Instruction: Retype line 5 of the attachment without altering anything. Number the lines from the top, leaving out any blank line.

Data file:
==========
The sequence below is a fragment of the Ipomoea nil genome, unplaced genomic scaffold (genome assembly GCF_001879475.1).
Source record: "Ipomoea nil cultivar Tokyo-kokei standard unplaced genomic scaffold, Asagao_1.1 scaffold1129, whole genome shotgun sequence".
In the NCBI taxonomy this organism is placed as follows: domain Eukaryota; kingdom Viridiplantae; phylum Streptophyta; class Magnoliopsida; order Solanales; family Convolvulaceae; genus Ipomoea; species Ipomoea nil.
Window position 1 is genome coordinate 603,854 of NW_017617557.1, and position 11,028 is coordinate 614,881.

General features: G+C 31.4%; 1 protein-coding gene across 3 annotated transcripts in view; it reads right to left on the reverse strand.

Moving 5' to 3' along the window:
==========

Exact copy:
General features: G+C 31.4%; 1 protein-coding gene across 3 annotated transcripts in view; it reads right to left on the reverse strand.